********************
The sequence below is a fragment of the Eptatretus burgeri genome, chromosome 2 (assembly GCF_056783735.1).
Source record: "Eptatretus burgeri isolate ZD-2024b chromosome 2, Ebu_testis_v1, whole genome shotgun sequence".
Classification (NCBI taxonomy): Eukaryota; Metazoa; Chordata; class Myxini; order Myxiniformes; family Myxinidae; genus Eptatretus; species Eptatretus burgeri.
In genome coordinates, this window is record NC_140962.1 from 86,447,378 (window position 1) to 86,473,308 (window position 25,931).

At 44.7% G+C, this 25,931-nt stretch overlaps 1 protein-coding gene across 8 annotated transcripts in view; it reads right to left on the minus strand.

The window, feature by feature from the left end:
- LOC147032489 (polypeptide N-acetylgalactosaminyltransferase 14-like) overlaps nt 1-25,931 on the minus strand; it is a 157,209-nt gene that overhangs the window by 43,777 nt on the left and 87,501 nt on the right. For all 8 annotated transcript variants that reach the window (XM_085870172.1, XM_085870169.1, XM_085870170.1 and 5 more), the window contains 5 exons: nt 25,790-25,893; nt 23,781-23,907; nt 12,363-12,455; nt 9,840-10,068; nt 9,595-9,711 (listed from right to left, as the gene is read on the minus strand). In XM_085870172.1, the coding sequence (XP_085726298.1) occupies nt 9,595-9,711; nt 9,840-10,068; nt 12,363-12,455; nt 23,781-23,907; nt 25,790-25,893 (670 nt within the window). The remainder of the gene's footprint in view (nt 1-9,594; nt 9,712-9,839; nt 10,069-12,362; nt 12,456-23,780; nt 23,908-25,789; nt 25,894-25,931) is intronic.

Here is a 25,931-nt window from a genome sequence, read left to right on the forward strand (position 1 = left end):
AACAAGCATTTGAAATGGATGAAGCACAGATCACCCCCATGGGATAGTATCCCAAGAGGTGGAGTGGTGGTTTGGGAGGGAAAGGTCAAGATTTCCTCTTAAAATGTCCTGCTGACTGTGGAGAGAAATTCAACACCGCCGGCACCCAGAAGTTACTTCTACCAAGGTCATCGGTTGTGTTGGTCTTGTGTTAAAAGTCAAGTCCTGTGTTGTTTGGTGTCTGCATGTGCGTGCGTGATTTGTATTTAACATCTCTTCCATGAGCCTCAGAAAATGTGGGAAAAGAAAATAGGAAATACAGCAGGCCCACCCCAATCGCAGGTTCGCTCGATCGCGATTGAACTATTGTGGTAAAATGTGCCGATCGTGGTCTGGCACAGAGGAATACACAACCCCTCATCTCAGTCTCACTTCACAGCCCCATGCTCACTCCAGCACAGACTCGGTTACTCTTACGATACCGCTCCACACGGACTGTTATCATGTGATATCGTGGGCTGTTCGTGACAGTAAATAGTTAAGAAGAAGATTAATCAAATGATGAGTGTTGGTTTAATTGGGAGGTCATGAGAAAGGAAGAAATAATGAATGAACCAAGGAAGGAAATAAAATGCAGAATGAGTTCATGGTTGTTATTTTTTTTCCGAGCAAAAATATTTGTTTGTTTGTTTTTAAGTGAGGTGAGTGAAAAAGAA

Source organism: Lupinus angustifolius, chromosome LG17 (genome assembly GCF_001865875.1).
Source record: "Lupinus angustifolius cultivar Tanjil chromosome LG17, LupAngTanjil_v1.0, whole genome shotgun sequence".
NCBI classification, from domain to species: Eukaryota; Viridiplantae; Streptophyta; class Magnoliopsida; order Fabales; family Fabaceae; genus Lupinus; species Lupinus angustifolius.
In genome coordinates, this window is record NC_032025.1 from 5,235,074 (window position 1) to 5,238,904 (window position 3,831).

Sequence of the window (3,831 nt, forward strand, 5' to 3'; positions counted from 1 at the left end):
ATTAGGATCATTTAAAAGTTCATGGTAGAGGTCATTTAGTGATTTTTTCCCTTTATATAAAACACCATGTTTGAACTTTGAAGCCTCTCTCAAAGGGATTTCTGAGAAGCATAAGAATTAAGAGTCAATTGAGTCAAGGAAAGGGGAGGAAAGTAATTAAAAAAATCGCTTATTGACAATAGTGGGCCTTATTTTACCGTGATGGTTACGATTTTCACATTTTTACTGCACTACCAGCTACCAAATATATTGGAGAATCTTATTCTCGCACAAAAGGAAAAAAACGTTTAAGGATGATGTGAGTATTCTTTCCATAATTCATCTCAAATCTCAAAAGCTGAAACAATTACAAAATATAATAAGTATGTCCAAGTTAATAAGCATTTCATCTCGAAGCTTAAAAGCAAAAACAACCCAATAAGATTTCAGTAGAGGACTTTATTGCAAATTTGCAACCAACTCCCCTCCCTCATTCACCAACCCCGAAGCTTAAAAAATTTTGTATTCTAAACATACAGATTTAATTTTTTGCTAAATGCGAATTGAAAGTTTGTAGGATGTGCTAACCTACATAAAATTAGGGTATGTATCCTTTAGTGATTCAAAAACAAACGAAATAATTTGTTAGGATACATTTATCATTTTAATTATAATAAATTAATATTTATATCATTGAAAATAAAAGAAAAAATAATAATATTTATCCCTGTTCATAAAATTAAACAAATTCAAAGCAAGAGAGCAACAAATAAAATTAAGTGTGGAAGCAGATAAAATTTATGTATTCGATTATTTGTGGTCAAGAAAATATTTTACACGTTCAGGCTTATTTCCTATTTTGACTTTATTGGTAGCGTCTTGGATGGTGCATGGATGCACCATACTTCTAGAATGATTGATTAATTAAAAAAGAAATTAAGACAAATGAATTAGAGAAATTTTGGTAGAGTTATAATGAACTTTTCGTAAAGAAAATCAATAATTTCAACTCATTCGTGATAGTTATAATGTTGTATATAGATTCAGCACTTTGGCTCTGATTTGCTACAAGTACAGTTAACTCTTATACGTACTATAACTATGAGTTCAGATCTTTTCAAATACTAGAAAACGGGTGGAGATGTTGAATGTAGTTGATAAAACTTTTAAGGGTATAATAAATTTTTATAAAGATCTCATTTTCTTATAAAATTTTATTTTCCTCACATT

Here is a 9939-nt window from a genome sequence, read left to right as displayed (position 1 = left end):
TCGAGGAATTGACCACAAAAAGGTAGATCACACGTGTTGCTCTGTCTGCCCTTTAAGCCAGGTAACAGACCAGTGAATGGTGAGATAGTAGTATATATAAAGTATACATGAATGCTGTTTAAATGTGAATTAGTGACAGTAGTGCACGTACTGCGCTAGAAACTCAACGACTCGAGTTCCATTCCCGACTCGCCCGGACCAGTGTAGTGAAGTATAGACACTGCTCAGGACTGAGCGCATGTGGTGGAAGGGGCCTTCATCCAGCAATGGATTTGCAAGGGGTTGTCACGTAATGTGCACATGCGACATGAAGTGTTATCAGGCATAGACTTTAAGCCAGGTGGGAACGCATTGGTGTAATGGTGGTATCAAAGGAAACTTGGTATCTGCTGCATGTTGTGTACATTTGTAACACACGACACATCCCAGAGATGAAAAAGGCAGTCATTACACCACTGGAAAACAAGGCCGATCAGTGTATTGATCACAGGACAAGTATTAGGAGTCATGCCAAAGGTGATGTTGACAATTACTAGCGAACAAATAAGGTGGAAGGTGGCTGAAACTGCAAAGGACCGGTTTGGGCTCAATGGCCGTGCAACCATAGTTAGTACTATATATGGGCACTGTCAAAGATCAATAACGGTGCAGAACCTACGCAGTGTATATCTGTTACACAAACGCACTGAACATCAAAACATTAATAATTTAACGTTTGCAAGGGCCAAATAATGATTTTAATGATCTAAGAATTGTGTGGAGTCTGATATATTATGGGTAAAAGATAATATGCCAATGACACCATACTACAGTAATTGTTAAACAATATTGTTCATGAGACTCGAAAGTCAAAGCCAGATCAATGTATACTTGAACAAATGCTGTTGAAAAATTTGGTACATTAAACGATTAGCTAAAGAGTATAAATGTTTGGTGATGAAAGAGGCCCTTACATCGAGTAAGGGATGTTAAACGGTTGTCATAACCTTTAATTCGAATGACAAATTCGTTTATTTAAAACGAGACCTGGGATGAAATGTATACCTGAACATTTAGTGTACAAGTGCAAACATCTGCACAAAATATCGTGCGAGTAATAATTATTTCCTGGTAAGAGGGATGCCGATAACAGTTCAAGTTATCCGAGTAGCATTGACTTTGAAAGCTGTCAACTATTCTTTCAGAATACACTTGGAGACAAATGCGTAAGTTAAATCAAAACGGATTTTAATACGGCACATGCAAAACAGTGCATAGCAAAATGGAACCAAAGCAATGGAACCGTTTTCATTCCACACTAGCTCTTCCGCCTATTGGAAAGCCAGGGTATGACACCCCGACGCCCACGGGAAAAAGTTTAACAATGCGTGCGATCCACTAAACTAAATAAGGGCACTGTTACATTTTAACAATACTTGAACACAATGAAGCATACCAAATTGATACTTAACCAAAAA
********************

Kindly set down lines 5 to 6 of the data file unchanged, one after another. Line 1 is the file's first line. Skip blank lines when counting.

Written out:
At 44.7% G+C, this 25,931-nt stretch overlaps 1 protein-coding gene across 8 annotated transcripts in view; it reads right to left on the minus strand.

The window, feature by feature from the left end: